So until then I'd thought I'd talk about meal planning and share the spreadsheet I made to help me do it. I love meal planning since it means I can get started on dinner as soon as I get home (or Mr. H can have dinner ready for me when I get home). It also means that most weeks we only go to the grocery store once. It keeps us from wasting food since I can plan around large produce purchases like a head of cabbage. And, I think it keeps us healthy since it means most of our dinners are made from scratch from real food. Except I hate whole wheat pasta. (I'll make my own condensed soup mix for casseroles even.)
|A Meal Plan for Two Weeks|
Made One Week at a Time
I have trouble spelling. Please don't make fun of me.
I make a note of which days we won't need to make dinner because we have plans. I usually start meal planning when our grocery store's flyer comes out on Saturday or Sunday so I can take advantage of whatever is on sale. I also check and see what we have in the fridge and the pantry so I can make meals that use up any vegetables that may be hanging around before they start mouldering. (Potatoes are a problem for us.)
I look through my recipe cards and my binder full of recipes that I've printed out to find recipes that use what's on sale and what I have. Sometimes we've bought ingredients for a meal and then we don't have it so I just move that meal to the next week (see the lasagna in the plan below).
|This one has a reminder to SOAK THE BEANS.|
Also notice that in the first week we have chicken and potatoes
then use of the rest of the potatoes in the ham and potato soup.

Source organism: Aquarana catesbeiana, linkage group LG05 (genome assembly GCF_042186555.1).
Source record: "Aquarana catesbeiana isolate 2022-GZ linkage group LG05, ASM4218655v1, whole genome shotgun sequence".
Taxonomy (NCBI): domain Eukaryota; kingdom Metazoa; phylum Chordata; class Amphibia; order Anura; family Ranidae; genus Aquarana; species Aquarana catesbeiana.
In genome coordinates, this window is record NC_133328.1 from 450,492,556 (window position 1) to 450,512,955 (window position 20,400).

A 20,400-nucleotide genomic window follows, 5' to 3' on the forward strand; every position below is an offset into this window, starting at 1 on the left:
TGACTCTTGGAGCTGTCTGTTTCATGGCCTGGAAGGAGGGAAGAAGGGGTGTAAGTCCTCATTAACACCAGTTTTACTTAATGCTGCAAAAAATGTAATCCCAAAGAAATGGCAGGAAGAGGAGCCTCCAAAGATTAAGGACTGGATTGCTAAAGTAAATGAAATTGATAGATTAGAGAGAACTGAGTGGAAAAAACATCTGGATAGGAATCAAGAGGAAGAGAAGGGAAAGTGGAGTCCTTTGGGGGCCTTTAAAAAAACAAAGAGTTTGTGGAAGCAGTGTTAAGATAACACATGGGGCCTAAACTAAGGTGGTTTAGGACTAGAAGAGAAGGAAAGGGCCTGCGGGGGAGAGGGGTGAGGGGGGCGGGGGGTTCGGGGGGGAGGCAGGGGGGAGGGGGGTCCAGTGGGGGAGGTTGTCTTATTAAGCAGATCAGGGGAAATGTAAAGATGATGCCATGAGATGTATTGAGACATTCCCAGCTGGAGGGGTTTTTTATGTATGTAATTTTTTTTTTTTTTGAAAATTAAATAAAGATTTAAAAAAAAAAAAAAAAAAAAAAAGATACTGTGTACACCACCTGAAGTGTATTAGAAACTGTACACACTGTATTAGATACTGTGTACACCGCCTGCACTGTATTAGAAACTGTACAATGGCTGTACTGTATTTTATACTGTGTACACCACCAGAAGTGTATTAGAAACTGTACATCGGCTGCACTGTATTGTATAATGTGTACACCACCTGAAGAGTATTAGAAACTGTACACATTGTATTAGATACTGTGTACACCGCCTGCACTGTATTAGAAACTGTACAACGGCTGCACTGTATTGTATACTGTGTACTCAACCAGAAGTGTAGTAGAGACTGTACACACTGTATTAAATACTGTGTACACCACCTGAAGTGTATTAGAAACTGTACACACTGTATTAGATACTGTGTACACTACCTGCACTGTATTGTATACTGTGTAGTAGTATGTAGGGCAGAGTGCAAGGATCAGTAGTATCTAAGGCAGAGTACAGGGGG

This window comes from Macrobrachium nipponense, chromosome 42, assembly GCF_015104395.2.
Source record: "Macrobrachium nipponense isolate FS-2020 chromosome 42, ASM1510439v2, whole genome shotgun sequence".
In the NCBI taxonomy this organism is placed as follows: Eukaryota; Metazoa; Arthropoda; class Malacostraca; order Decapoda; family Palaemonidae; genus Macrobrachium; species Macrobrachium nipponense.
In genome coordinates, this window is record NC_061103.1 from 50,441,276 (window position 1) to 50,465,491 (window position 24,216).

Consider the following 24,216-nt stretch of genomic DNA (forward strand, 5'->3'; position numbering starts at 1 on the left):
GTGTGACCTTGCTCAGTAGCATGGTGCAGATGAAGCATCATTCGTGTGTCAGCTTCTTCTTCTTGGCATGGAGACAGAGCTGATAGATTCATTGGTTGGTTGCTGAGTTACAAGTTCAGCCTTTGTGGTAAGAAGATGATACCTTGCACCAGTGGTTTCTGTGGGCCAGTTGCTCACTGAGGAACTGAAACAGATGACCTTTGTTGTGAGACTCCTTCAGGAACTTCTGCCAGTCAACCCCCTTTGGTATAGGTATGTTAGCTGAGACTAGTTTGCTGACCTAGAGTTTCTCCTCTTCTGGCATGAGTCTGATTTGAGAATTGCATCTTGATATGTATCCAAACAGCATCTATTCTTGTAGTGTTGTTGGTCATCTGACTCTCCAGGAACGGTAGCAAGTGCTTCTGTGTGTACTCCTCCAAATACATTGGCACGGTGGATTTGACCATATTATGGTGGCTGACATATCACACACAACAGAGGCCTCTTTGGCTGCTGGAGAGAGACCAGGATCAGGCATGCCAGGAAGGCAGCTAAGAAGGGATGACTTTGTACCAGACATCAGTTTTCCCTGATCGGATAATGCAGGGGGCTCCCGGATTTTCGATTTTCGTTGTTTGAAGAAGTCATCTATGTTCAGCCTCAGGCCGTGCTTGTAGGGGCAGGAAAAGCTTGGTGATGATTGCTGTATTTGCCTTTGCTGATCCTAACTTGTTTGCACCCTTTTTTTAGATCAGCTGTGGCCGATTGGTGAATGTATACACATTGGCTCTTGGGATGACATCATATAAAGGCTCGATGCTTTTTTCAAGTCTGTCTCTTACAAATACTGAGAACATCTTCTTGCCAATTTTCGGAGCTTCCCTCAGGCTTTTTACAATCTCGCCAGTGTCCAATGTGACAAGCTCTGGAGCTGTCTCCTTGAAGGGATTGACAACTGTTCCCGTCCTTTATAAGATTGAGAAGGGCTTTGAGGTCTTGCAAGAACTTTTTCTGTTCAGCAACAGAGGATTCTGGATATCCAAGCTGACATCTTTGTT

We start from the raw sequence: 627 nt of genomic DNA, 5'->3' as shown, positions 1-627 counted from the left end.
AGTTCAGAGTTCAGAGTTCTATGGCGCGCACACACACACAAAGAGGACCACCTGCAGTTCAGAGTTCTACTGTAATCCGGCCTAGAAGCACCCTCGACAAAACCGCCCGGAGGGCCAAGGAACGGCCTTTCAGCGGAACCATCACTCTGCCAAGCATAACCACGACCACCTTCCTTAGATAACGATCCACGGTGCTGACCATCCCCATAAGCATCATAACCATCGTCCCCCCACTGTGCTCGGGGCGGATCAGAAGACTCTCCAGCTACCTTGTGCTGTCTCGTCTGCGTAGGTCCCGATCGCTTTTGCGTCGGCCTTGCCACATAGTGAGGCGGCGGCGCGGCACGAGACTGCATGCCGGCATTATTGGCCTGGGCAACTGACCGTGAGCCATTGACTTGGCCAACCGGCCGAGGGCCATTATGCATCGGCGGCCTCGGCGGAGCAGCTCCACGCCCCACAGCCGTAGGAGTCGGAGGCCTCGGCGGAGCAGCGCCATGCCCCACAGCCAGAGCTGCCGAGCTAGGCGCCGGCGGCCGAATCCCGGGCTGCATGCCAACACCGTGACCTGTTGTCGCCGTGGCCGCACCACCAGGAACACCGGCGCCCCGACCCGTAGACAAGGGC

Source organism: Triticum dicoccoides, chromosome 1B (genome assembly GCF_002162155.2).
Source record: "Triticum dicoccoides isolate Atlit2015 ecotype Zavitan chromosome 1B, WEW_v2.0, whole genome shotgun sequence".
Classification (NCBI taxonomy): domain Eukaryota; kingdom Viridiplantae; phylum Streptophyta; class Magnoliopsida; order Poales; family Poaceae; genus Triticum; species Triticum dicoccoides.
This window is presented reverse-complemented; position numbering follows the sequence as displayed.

We don't always stick to the plan. We frequently switch days because I forget to soak beans or defrost meat. Since we buy dry beans and buy bulk sizes of meat and freeze them in smaller portions. Or sometimes we're too tired even though every things ready so we have a frozen dinner or Vienna Beef Hot Dogs that I've smuggled in from Chicago. (I need to figure out how to smuggle sesame seed buns without them getting smushed in my checked luggage.) Sometimes the plan is vague and just says a type of meat so I choose what to do with it that afternoon.
There's also space to write down when we run out of things like flour, trash bags, or olive oil. Though sometimes I just use it to write down everything needed. We also use that space for things that aren't part of a meal--like fruit for snacks. We buy a gallon of milk pretty every week so that usually doesn't get added to the list. But Mr. H drinks orange juice and cranberry juice every morning with his breakfast so if that's running low I have to add that or else we forget it. We don't usually buy things for lunch since we usually eat leftovers for lunch.
|Mr. H was on his own for dinner on Wednesday |
because I had a Junior League meeting. I worry about
him when I'm not there to make food for him.
What I like most about making the meal plan is that it helps remind me to defrost things the night before. We'd never be able to save money by buying meat in bulk without planning ahead. Last year, we tried to keep our weekly grocery trips to $50. But our data from Mint shows that we spent about $70 a week on groceries. My trips to Trader Joe's to stock up on wine and frozen dinners were probably to blame. Ooops!
This year my goal is to keep the grocery bill at $40 each week. So far we've keep the grocery bill under $50 but it's not at $40. This year I'm trying harder to buy things in bulk if they're nonperishable or can be frozen. I hope this will help keep the our grocery bill down over all. Though now we have a 5 pound bag of macaroni in our pantry. But it's hard to keep the bill at $40 when you buy in bulk because 5 pounds of macaroni costs a lot more ($4.25) than a pound of macaroni (89¢) but in the long run it's cheaper.
If you'd like to use this meal plan yourself, I've uploaded it to google drive and I am sharing it so you can see it. What do you do to manage what you eat? Do you plan ahead or wing it?